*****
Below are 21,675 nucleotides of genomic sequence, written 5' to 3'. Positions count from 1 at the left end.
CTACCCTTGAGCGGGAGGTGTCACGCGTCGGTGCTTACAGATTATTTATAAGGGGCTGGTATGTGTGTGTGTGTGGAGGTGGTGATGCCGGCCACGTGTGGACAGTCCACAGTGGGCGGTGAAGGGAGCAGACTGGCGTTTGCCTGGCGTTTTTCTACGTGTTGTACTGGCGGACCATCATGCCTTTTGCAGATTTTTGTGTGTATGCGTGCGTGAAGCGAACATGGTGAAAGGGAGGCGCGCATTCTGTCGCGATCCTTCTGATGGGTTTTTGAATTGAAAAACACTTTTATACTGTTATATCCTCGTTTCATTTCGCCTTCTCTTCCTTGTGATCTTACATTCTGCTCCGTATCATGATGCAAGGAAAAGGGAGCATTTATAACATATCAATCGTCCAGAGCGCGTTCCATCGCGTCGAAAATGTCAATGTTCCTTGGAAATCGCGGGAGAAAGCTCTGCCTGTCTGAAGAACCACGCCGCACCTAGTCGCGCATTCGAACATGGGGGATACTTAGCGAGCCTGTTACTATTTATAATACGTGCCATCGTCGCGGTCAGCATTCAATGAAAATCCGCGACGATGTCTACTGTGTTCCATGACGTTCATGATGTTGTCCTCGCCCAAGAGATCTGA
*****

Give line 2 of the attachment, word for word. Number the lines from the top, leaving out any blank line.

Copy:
CTACCCTTGAGCGGGAGGTGTCACGCGTCGGTGCTTACAGATTATTTATAAGGGGCTGGTATGTGTGTGTGTGTGGAGGTGGTGATGCCGGCCACGTGTGGACAGTCCACAGTGGGCGGTGAAGGGAGCAGACTGGCGTTTGCCTGGCGTTTTTCTACGTGTTGTACTGGCGGACCATCATGCCTTTTGCAGATTTTTGTGTGTATGCGTGCGTGAAGCGAACATGGTGAAAGGGAGGCGCGCATTCTGTCGCGATCCTTCTGATGGGTTTTTGAATTGAAAAACACTTTTATACTGTTATATCCTCGTTTCATTTCGCCTTCTCTTCCTTGTGATCTTACATTCTGCTCCGTATCATGATGCAAGGAAAAGGGAGCATTTATAACATATCAATCGTCCAGAGCGCGTTCCATCGCGTCGAAAATGTCAATGTTCCTTGGAAATCGCGGGAGAAAGCTCTGCCTGTCTGAAGAACCACGCCGCACCTAGTCGCGCATTCGAACATGGGGGATACTTAGCGAGCCTGTTACTATTTATAATACGTGCCATCGTCGCGGTCAGCATTCAATGAAAATCCGCGACGATGTCTACTGTGTTCCATGACGTTCATGATGTTGTCCTCGCCCAAGAGATCTGA